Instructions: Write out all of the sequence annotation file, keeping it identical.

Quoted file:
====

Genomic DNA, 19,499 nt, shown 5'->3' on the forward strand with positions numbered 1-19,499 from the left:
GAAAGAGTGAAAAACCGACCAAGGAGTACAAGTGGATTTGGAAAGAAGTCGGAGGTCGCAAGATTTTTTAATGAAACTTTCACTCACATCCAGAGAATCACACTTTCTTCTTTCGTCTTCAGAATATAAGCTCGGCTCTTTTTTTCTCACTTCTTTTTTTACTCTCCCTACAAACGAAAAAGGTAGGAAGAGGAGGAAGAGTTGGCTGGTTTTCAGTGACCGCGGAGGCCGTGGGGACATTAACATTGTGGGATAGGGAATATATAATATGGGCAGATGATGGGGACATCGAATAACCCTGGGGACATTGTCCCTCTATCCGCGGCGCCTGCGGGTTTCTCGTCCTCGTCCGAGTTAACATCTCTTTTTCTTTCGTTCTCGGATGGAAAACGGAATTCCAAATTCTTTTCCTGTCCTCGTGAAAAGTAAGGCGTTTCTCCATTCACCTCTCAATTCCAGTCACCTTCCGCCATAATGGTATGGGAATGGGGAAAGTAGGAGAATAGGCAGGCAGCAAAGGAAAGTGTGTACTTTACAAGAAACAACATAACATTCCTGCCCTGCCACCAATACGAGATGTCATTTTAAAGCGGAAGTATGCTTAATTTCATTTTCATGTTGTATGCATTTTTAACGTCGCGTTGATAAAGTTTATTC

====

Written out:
Genomic DNA, 19,499 nt, shown 5'->3' on the forward strand with positions numbered 1-19,499 from the left:
GAAAGAGTGAAAAACCGACCAAGGAGTACAAGTGGATTTGGAAAGAAGTCGGAGGTCGCAAGATTTTTTAATGAAACTTTCACTCACATCCAGAGAATCACACTTTCTTCTTTCGTCTTCAGAATATAAGCTCGGCTCTTTTTTTCTCACTTCTTTTTTTACTCTCCCTACAAACGAAAAAGGTAGGAAGAGGAGGAAGAGTTGGCTGGTTTTCAGTGACCGCGGAGGCCGTGGGGACATTAACATTGTGGGATAGGGAATATATAATATGGGCAGATGATGGGGACATCGAATAACCCTGGGGACATTGTCCCTCTATCCGCGGCGCCTGCGGGTTTCTCGTCCTCGTCCGAGTTAACATCTCTTTTTCTTTCGTTCTCGGATGGAAAACGGAATTCCAAATTCTTTTCCTGTCCTCGTGAAAAGTAAGGCGTTTCTCCATTCACCTCTCAATTCCAGTCACCTTCCGCCATAATGGTATGGGAATGGGGAAAGTAGGAGAATAGGCAGGCAGCAAAGGAAAGTGTGTACTTTACAAGAAACAACATAACATTCCTGCCCTGCCACCAATACGAGATGTCATTTTAAAGCGGAAGTATGCTTAATTTCATTTTCATGTTGTATGCATTTTTAACGTCGCGTTGATAAAGTTTATTC